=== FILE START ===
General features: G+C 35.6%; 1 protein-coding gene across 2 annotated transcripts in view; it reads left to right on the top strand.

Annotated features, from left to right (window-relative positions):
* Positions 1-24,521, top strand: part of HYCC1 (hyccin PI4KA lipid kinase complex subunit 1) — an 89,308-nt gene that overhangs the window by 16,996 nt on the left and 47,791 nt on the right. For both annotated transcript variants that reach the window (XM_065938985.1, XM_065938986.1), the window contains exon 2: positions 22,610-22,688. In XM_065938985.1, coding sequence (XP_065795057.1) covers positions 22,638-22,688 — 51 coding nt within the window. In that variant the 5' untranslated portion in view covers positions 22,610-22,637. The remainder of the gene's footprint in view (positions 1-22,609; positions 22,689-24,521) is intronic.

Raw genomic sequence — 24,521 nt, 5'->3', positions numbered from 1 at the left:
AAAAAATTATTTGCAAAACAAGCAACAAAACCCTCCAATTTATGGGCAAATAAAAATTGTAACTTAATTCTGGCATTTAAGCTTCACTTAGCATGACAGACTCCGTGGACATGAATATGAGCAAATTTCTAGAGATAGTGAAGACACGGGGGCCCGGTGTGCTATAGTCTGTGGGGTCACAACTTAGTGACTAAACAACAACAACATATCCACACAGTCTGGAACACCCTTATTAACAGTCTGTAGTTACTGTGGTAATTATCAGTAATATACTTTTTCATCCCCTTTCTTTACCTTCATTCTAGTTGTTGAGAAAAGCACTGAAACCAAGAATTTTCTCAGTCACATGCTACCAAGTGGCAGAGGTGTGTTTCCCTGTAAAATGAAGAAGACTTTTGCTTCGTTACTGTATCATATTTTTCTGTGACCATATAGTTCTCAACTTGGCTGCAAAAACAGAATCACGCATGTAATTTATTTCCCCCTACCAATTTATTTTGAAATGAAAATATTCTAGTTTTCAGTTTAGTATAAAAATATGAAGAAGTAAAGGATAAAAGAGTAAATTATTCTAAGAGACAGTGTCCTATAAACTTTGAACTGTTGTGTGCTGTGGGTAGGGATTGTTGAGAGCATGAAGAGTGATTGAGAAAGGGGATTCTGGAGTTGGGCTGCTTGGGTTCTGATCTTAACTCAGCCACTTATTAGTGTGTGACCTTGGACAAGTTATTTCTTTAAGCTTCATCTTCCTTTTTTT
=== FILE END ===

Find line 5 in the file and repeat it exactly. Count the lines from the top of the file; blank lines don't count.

AAAAAATTATTTGCAAAACAAGCAACAAAACCCTCCAATTTATGGGCAAATAAAAATTGTAACTTAATTCTGGCATTTAAGCTTCACTTAGCATGACAGACTCCGTGGACATGAATATGAGCAAATTTCTAGAGATAGTGAAGACACGGGGGCCCGGTGTGCTATAGTCTGTGGGGTCACAACTTAGTGACTAAACAACAACAACATATCCACACAGTCTGGAACACCCTTATTAACAGTCTGTAGTTACTGTGGTAATTATCAGTAATATACTTTTTCATCCCCTTTCTTTACCTTCATTCTAGTTGTTGAGAAAAGCACTGAAACCAAGAATTTTCTCAGTCACATGCTACCAAGTGGCAGAGGTGTGTTTCCCTGTAAAATGAAGAAGACTTTTGCTTCGTTACTGTATCATATTTTTCTGTGACCATATAGTTCTCAACTTGGCTGCAAAAACAGAATCACGCATGTAATTTATTTCCCCCTACCAATTTATTTTGAAATGAAAATATTCTAGTTTTCAGTTTAGTATAAAAATATGAAGAAGTAAAGGATAAAAGAGTAAATTATTCTAAGAGACAGTGTCCTATAAACTTTGAACTGTTGTGTGCTGTGGGTAGGGATTGTTGAGAGCATGAAGAGTGATTGAGAAAGGGGATTCTGGAGTTGGGCTGCTTGGGTTCTGATCTTAACTCAGCCACTTATTAGTGTGTGACCTTGGACAAGTTATTTCTTTAAGCTTCATCTTCCTTTTTTT